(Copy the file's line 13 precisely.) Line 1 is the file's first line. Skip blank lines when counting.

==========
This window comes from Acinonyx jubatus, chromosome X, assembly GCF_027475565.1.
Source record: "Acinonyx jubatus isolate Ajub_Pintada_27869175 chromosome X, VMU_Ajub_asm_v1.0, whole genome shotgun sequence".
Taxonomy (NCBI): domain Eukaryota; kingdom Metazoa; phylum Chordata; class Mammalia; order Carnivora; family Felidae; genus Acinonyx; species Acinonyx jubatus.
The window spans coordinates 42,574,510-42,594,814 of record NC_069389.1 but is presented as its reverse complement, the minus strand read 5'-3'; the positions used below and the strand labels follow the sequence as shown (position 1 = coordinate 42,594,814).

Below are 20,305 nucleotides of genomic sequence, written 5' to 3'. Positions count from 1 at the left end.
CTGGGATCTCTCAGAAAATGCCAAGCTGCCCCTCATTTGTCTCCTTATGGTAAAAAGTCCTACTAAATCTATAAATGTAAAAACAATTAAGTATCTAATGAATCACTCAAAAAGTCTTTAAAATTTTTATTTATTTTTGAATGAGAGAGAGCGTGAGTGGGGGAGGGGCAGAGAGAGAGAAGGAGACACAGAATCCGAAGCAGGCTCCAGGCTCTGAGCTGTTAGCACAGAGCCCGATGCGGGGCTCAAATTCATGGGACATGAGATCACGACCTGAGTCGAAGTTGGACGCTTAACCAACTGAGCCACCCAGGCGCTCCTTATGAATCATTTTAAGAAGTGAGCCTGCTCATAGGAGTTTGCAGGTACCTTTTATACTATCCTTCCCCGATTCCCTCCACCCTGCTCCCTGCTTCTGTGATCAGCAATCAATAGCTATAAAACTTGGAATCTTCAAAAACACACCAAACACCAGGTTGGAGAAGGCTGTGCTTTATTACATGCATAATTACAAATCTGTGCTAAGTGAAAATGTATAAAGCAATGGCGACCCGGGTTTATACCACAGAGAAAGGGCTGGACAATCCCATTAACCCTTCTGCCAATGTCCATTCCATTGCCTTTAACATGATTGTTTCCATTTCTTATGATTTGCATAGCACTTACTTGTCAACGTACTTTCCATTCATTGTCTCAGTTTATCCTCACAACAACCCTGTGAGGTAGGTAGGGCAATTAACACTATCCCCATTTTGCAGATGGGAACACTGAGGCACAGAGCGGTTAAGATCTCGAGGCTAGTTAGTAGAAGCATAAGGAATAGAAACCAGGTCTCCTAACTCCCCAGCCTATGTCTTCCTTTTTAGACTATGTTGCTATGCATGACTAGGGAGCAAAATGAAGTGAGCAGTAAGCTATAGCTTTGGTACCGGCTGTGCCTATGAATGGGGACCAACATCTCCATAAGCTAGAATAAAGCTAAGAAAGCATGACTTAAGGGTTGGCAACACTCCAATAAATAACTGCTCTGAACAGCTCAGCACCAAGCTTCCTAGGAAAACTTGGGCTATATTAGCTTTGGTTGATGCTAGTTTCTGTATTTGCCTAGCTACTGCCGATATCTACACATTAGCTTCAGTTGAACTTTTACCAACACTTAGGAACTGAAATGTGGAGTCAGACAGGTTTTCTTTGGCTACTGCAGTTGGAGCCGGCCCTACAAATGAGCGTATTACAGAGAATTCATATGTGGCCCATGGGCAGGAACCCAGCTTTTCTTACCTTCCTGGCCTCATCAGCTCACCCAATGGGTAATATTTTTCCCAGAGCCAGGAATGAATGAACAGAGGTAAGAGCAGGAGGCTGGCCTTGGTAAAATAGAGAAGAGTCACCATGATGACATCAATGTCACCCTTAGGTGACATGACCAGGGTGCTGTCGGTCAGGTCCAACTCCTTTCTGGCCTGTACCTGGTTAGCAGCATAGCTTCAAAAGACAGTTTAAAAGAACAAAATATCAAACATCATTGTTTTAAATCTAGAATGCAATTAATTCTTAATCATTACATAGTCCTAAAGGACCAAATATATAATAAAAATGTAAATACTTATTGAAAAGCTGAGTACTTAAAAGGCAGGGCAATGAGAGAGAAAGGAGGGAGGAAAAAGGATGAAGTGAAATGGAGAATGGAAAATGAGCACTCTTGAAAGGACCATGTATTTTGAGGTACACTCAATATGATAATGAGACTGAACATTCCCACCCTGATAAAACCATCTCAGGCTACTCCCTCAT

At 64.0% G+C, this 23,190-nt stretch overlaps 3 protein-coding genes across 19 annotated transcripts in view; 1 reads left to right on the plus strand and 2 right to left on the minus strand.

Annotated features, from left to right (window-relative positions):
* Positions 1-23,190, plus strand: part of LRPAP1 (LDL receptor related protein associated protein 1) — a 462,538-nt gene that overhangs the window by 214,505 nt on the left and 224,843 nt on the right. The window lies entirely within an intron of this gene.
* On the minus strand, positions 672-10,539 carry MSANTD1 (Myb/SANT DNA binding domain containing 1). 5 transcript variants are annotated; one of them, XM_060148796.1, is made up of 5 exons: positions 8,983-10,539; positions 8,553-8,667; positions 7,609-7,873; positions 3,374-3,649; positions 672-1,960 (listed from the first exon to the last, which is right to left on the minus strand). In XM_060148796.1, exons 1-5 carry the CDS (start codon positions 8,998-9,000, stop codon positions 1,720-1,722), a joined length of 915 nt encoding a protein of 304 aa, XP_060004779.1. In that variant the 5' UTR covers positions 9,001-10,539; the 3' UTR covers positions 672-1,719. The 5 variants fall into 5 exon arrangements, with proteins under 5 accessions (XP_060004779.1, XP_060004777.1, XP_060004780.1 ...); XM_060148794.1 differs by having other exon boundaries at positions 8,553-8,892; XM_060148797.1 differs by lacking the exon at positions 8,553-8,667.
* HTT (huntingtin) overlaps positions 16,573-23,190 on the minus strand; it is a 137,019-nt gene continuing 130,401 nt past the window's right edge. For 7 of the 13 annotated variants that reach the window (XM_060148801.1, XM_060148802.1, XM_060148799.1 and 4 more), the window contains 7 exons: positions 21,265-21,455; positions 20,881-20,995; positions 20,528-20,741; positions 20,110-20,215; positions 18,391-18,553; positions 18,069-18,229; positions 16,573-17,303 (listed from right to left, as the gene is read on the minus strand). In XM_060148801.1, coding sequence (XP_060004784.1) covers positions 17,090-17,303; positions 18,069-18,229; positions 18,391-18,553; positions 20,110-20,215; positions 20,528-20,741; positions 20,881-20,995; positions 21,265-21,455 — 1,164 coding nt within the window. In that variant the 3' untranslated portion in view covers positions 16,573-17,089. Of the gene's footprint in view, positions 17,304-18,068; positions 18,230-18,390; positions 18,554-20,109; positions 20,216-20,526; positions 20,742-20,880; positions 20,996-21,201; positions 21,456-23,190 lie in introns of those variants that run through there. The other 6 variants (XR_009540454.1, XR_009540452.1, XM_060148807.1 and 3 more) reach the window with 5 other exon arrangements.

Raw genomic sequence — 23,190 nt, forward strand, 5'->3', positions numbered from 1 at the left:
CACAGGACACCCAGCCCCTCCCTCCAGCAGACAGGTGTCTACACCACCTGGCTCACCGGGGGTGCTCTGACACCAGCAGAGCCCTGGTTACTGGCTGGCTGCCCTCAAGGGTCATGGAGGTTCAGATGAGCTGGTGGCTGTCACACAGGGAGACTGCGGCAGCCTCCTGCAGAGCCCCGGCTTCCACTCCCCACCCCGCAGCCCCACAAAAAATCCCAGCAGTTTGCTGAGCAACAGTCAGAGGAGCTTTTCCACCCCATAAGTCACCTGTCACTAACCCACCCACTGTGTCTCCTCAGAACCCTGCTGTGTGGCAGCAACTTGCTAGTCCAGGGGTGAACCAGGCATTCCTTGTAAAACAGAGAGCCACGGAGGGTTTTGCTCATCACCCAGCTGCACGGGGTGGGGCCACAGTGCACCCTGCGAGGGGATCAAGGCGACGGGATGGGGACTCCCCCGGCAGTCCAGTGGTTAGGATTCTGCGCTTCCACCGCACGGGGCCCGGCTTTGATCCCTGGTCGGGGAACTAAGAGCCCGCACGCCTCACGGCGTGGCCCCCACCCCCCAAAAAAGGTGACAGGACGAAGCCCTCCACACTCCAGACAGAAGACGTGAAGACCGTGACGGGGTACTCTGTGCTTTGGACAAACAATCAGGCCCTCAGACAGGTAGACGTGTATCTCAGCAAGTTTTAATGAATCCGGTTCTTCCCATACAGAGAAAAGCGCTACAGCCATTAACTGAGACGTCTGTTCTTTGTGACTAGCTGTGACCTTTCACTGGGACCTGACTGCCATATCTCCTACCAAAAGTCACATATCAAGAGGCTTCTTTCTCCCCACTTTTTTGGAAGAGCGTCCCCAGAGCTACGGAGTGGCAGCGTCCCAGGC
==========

CACAGGACACCCAGCCCCTCCCTCCAGCAGACAGGTGTCTACACCACCTGGCTCACCGGGGGTGCTCTGACACCAGCAGAGCCCTGGTTACTGGCTGGCTGCCCTCAAGGGTCATGGAGGTTCAGATGAGCTGGTGGCTGTCACACAGGGAGACTGCGGCAGCCTCCTGCAGAGCCCCGGCTTCCACTCCCCACCCCGCAGCCCCACAAAAAATCCCAGCAGTTTGCTGAGCAACAGTCAGAGGAGCTTTTCCACCCCATAAGTCACCTGTCACTAACCCACCCACTGTGTCTCCTCAGAACCCTGCTGTGTGGCAGCAACTTGCTAGTCCAGGGGTGAACCAGGCATTCCTTGTAAAACAGAGAGCCACGGAGGGTTTTGCTCATCACCCAGCTGCACGGGGTGGGGCCACAGTGCACCCTGCGAGGGGATCAAGGCGACGGGATGGGGACTCCCCCGGCAGTCCAGTGGTTAGGATTCTGCGCTTCCACCGCACGGGGCCCGGCTTTGATCCCTGGTCGGGGAACTAAGAGCCCGCACGCCTCACGGCGTGGCCCCCACCCCCCAAAAAAGGTGACAGGACGAAGCCCTCCACACTCCAGACAGAAGACGTGAAGACCGTGACGGGGTACTCTGTGCTTTGGACAAACAATCAGGCCCTCAGACAGGTAGACGTGTATCTCAGCAAGTTTTAATGAATCCGGTTCTTCCCATACAGAGAAAAGCGCTACAGCCATTAACTGAGACGTCTGTTCTTTGTGACTAGCTGTGACCTTTCACTGGGACCTGACTGCCATATCTCCTACCAAAAGTCACATATCAAGAGGCTTCTTTCTCCCCACTTTTTTGGAAGAGCGTCCCCAGAGCTACGGAGTGGCAGCGTCCCAGGC